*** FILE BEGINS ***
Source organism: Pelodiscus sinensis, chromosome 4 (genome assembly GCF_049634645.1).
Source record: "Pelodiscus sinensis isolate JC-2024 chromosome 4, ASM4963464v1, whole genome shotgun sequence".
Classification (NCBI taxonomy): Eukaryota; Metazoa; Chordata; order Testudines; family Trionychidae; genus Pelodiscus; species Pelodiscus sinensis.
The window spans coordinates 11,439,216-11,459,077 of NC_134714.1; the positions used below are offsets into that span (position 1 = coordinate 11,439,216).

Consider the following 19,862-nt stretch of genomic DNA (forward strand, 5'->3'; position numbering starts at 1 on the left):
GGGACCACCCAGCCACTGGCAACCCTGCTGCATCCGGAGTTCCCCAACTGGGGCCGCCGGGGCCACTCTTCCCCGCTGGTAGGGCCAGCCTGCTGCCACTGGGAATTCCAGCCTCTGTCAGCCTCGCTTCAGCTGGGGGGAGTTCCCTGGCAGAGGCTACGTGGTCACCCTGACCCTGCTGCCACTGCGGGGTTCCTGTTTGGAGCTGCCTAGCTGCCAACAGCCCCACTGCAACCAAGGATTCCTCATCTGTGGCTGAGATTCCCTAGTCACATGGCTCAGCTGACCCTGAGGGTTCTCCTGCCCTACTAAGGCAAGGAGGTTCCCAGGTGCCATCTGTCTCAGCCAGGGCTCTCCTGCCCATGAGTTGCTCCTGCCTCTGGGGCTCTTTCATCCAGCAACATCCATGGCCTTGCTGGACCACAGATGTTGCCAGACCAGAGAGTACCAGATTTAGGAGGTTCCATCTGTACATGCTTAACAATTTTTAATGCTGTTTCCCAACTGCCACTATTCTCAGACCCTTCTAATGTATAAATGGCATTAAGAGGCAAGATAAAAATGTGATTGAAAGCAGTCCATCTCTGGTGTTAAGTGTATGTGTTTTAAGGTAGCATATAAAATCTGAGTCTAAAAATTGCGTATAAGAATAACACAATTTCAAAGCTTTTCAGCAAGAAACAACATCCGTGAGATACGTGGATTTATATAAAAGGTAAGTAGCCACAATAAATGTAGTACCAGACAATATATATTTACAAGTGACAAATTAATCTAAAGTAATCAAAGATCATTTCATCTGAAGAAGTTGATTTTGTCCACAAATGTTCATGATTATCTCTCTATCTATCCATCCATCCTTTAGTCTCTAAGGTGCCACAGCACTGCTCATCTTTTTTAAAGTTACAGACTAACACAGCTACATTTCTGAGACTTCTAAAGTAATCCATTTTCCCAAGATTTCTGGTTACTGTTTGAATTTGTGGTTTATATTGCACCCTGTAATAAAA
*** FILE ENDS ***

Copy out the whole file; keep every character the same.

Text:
Source organism: Pelodiscus sinensis, chromosome 4 (genome assembly GCF_049634645.1).
Source record: "Pelodiscus sinensis isolate JC-2024 chromosome 4, ASM4963464v1, whole genome shotgun sequence".
Classification (NCBI taxonomy): Eukaryota; Metazoa; Chordata; order Testudines; family Trionychidae; genus Pelodiscus; species Pelodiscus sinensis.
The window spans coordinates 11,439,216-11,459,077 of NC_134714.1; the positions used below are offsets into that span (position 1 = coordinate 11,439,216).

Consider the following 19,862-nt stretch of genomic DNA (forward strand, 5'->3'; position numbering starts at 1 on the left):
GGGACCACCCAGCCACTGGCAACCCTGCTGCATCCGGAGTTCCCCAACTGGGGCCGCCGGGGCCACTCTTCCCCGCTGGTAGGGCCAGCCTGCTGCCACTGGGAATTCCAGCCTCTGTCAGCCTCGCTTCAGCTGGGGGGAGTTCCCTGGCAGAGGCTACGTGGTCACCCTGACCCTGCTGCCACTGCGGGGTTCCTGTTTGGAGCTGCCTAGCTGCCAACAGCCCCACTGCAACCAAGGATTCCTCATCTGTGGCTGAGATTCCCTAGTCACATGGCTCAGCTGACCCTGAGGGTTCTCCTGCCCTACTAAGGCAAGGAGGTTCCCAGGTGCCATCTGTCTCAGCCAGGGCTCTCCTGCCCATGAGTTGCTCCTGCCTCTGGGGCTCTTTCATCCAGCAACATCCATGGCCTTGCTGGACCACAGATGTTGCCAGACCAGAGAGTACCAGATTTAGGAGGTTCCATCTGTACATGCTTAACAATTTTTAATGCTGTTTCCCAACTGCCACTATTCTCAGACCCTTCTAATGTATAAATGGCATTAAGAGGCAAGATAAAAATGTGATTGAAAGCAGTCCATCTCTGGTGTTAAGTGTATGTGTTTTAAGGTAGCATATAAAATCTGAGTCTAAAAATTGCGTATAAGAATAACACAATTTCAAAGCTTTTCAGCAAGAAACAACATCCGTGAGATACGTGGATTTATATAAAAGGTAAGTAGCCACAATAAATGTAGTACCAGACAATATATATTTACAAGTGACAAATTAATCTAAAGTAATCAAAGATCATTTCATCTGAAGAAGTTGATTTTGTCCACAAATGTTCATGATTATCTCTCTATCTATCCATCCATCCTTTAGTCTCTAAGGTGCCACAGCACTGCTCATCTTTTTTAAAGTTACAGACTAACACAGCTACATTTCTGAGACTTCTAAAGTAATCCATTTTCCCAAGATTTCTGGTTACTGTTTGAATTTGTGGTTTATATTGCACCCTGTAATAAAA